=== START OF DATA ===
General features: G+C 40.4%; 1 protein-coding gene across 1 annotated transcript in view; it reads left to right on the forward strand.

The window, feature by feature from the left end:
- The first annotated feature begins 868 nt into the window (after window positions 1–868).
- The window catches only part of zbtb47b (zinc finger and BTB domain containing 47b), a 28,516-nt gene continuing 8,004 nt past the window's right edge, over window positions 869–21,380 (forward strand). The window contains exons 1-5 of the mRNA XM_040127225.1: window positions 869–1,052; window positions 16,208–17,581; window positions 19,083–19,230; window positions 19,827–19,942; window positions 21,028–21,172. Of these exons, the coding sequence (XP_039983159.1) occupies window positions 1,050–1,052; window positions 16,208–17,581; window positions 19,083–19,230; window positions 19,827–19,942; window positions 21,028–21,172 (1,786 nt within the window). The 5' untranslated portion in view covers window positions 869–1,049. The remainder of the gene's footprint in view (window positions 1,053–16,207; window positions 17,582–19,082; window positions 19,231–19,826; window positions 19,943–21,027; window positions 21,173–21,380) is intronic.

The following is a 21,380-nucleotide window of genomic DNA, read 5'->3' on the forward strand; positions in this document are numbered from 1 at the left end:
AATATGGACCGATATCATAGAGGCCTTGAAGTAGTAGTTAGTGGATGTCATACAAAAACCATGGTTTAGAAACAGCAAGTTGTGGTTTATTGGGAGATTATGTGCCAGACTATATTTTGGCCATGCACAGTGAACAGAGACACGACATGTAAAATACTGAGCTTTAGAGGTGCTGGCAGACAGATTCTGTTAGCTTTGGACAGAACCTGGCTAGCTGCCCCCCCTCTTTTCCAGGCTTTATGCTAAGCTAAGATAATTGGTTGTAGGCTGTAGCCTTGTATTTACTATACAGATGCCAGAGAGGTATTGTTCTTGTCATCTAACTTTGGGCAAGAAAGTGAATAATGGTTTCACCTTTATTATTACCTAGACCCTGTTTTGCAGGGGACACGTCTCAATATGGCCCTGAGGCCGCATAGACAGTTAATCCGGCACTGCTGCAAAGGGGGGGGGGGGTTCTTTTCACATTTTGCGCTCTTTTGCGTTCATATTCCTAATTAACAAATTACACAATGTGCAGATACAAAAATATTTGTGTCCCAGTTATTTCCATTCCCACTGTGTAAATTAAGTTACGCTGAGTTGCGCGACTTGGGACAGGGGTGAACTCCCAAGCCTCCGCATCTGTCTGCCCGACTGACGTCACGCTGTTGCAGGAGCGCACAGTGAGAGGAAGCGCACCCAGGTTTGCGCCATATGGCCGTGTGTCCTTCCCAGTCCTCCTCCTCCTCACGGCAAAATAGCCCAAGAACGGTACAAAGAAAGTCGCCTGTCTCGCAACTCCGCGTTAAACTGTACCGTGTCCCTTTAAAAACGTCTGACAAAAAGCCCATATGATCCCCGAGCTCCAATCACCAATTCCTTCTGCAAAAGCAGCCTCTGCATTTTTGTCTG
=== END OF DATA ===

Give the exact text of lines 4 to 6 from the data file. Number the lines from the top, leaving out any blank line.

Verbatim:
- The window catches only part of zbtb47b (zinc finger and BTB domain containing 47b), a 28,516-nt gene continuing 8,004 nt past the window's right edge, over window positions 869–21,380 (forward strand). The window contains exons 1-5 of the mRNA XM_040127225.1: window positions 869–1,052; window positions 16,208–17,581; window positions 19,083–19,230; window positions 19,827–19,942; window positions 21,028–21,172. Of these exons, the coding sequence (XP_039983159.1) occupies window positions 1,050–1,052; window positions 16,208–17,581; window positions 19,083–19,230; window positions 19,827–19,942; window positions 21,028–21,172 (1,786 nt within the window). The 5' untranslated portion in view covers window positions 869–1,049. The remainder of the gene's footprint in view (window positions 1,053–16,207; window positions 17,582–19,082; window positions 19,231–19,826; window positions 19,943–21,027; window positions 21,173–21,380) is intronic.

The following is a 21,380-nucleotide window of genomic DNA, read 5'->3' on the forward strand; positions in this document are numbered from 1 at the left end:
AATATGGACCGATATCATAGAGGCCTTGAAGTAGTAGTTAGTGGATGTCATACAAAAACCATGGTTTAGAAACAGCAAGTTGTGGTTTATTGGGAGATTATGTGCCAGACTATATTTTGGCCATGCACAGTGAACAGAGACACGACATGTAAAATACTGAGCTTTAGAGGTGCTGGCAGACAGATTCTGTTAGCTTTGGACAGAACCTGGCTAGCTGCCCCCCCTCTTTTCCAGGCTTTATGCTAAGCTAAGATAATTGGTTGTAGGCTGTAGCCTTGTATTTACTATACAGATGCCAGAGAGGTATTGTTCTTGTCATCTAACTTTGGGCAAGAAAGTGAATAATGGTTTCACCTTTATTATTACCTAGACCCTGTTTTGCAGGGGACACGTCTCAATATGGCCCTGAGGCCGCATAGACAGTTAATCCGGCACTGCTGCAAAGGGGGGGGGGGGTTCTTTTCACATTTTGCGCTCTTTTGCGTTCATATTCCTAATTAACAAATTACACAATGTGCAGATACAAAAATATTTGTGTCCCAGTTATTTCCATTCCCACTGTGTAAATTAAGTTACGCTGAGTTGCGCGACTTGGGACAGGGGTGAACTCCCAAGCCTCCGCATCTGTCTGCCCGACTGACGTCACGCTGTTGCAGGAGCGCACAGTGAGAGGAAGCGCACCCAGGTTTGCGCCATATGGCCGTGTGTCCTTCCCAGTCCTCCTCCTCCTCACGGCAAAATAGCCCAAGAACGGTACAAAGAAAGTCGCCTGTCTCGCAACTCCGCGTTAAACTGTACCGTGTCCCTTTAAAAACGTCTGACAAAAAGCCCATATGATCCCCGAGCTCCAATCACCAATTCCTTCTGCAAAAGCAGCCTCTGCATTTTTGTCTG